By SW DC Action

SW Action, which primarily consists of residents of Southwest DC, came together organically in November 2019 as neighbors who wanted to learn about, and advocate for, antiracist development and policies in our surrounding community. We have been meeting monthly ever since. We are an all-volunteer group and have four working groups – community development, housing, environment, and youth – that allow individuals to focus on specific issues that matter to them. Since our group’s inception, we have collectively: 

  • Provided feedback and testified on the Office of Planning’s Comprehensive Plan;
  • Written a piece on how neighbors can interrupt cycles of harm rather than perpetuating them;
  • Testified in front of, and submitted written testimony to, the Zoning Commission on new developments in the neighborhood calling for more affordable housing and pointing out the racial impact of not doing so 
  • Written letters regarding the environmental impact Vulcan concrete is having on nearby residents;
  • Met with Ward 6 Councilmember Charles Allen, on issues related to Southwest (including getting better housing for a resident living in Greenleaf), as well as staff of Council members on the housing committee, the Director of Real Estate, and the Deputy Mayor for Planning and Economic Development about affordable housing.

We welcome anyone to join our meetings. Our next meeting will be November 7 from 12:00 – 1:30 p.m. in Lansburgh Park (email swdcaction at gmail dot com to be notified of any location change should weather not cooperate).

In the struggle for social and racial justice, we believe that relationships based on solidarity and cooperation must be built between people of different races, backgrounds, and incomes to achieve collective liberation. Trust and truth are integral to this effort; thus, we seek to grow at the speed of trust and recognize that trust is built over time and requires consistent work. 

Our current initiatives include: 

Creating more affordable housing 

SW Action seeks to use public land for a community land trust that will put the interests and needs of low-income Black Southwest residents first and foremost. Community land trusts allow for permanently affordable housing, affordable retail space, and for the community to oversee how the property should be used. SW Action believes that expanding the Douglass CLT, a city-wide community land trust initiative, into Southwest will allow the residents most in need of justice to determine how best the land can serve their needs and interests.

A lot of development has landed in Southwest over the last two decades. With increased development:

  • The median price of homes has increased 55%;
  • The median income level of residents has increased 117%; and 
  • The Black population has decreased nearly 40 percentage points. 

The median rent in the neighborhood is now more than the median household income for Black families. New developments have overwhelmingly catered to affluent and white newcomers. Because we know that Black, low-income residents have been historically and intentionally underserved, we believe that justice dictates that their interests and needs should be put first.

How we build a collective consensus: 

Building Trust — Southwest is a diverse neighborhood with nearly 14,500 residents of varying ages, races, and incomes. Given this unique composition of many different perspectives and backgrounds, SW Action believes that true community organizing and building of solidarity requires time, consistency, and sincerity. We seek to keep these intentions in mind through all of our engagements and outreach.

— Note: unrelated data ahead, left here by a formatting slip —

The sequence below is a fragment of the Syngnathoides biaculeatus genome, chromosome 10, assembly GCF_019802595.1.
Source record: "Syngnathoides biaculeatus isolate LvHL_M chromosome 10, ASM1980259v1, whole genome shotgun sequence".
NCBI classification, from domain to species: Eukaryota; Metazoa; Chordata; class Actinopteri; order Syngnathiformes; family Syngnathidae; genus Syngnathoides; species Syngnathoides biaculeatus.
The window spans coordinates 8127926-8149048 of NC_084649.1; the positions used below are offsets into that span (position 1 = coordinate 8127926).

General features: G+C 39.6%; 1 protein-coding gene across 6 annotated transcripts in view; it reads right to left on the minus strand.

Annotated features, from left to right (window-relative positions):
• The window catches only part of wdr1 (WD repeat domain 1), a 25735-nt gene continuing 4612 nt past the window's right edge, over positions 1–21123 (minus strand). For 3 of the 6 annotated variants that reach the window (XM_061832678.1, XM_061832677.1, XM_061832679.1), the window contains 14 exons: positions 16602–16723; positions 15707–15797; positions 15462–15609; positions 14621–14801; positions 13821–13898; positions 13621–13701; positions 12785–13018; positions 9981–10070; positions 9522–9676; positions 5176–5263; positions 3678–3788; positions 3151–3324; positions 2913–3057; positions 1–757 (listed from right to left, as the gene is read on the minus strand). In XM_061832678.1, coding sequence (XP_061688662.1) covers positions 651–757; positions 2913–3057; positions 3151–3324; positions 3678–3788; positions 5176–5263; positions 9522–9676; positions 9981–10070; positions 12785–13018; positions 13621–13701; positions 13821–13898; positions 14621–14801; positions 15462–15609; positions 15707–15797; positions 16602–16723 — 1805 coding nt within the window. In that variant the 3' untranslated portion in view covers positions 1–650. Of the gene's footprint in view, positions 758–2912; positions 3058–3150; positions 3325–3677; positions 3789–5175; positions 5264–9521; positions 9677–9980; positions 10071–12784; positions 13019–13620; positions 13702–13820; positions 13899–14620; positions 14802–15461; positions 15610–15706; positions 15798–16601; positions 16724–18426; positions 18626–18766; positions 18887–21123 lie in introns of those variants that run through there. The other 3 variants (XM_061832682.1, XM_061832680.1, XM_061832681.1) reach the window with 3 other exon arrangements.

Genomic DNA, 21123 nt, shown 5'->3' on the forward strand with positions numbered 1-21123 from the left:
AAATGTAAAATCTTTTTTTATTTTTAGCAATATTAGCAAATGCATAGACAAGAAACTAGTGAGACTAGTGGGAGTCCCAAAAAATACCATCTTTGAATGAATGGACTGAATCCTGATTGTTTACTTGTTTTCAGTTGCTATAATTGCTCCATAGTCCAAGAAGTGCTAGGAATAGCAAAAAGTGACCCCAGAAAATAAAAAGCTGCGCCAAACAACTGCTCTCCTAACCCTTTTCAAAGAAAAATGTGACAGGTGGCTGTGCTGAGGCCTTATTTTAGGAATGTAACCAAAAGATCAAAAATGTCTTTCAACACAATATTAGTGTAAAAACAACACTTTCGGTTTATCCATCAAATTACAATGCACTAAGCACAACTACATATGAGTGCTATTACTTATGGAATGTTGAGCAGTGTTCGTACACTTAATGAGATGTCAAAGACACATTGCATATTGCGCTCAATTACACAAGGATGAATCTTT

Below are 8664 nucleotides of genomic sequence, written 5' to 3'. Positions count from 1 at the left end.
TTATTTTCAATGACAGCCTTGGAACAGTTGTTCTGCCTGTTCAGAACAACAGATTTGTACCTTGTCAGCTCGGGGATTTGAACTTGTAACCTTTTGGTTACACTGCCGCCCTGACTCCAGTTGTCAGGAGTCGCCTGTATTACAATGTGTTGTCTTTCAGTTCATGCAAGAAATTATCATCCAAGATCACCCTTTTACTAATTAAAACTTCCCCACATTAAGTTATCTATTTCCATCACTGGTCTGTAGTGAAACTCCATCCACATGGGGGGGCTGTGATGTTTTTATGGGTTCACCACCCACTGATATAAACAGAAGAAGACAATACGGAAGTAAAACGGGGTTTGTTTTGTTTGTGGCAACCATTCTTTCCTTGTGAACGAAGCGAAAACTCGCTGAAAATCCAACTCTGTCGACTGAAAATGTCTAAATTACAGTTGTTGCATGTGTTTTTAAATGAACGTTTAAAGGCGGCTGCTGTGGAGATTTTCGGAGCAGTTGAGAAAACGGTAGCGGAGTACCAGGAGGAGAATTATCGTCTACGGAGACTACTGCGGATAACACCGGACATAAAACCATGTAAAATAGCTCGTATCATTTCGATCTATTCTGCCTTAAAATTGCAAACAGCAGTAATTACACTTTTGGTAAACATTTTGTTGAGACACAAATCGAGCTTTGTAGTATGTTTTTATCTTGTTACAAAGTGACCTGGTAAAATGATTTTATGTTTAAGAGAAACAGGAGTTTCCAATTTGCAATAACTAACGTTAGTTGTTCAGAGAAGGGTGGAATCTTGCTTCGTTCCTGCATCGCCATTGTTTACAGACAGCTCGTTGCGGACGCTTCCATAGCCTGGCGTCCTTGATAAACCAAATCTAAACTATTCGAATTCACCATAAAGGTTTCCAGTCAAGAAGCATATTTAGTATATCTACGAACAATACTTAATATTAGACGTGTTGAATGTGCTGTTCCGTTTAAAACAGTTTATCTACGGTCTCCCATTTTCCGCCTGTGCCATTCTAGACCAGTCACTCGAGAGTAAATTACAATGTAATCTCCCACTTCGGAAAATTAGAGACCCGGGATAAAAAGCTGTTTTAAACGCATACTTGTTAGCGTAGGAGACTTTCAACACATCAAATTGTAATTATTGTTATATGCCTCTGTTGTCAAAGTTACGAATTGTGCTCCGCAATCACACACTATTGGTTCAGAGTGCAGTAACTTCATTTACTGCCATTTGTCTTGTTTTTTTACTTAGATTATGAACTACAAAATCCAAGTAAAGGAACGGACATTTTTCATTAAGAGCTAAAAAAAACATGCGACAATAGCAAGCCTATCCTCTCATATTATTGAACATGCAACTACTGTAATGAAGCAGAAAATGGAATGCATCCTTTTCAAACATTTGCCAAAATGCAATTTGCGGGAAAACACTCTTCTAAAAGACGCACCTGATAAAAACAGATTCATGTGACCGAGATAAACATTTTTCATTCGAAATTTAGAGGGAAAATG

Community Outreach — Starting in April, SW Action has conducted outreach to Southwest residents to provide information about the CLT model and receive feedback and ideas. SW Action has actively tabled at neighborhood events, such as the opening of the new Southwest library, the SW Mutual Aid clothing swap (which SW Action helped organize), the DC Housing Authority’s Back to School Event and Stop The Violence event at King Greenleaf Rec Center, and Paul Taylor’s Southwest Day. We have also conducted presentations through established community hubs like ANC meetings, the Southwest Neighborhood Assembly, and Westminster Presbyterian Church.

The environmental group has partnered with a neighborhood community garden, where many members regularly volunteer, on a pilot community-supported agriculture program where two young people who are Greenleaf residents are paid to harvest and deliver produce to seniors living in Greenleaf Senior. The program, supported by the Thelma D. Jones Breast Cancer Fund, also included a cooking demonstration in September on how to use the produce from the garden. 

The community development working group conducted a survey of Southwest residents to learn more about what types of businesses and community organizations residents would like to see in our neighborhood. The plan is to use the survey results to inform our outreach to elected officials. The surveys were distributed three times at Christ United Methodist Church, during their food distributions in December 2020, January 2021, and February 2021. Online surveys were also conducted via social media, NextDoor, and posts to local building links by SW Action members, and an article in the February 2021 edition of The Southwester, directing people to the link for the survey. Nearly 300 Southwest residents completed the survey, and the results were shared in September in The Southwester and on our website.

We will continue to find ways to reach residents, wherever they are, and advocate for social justice and environmental sustainability. We understand that public housing residents are our neighbors most in need of justice and we strive to put their interests and needs first.

For more information, please visit our website at

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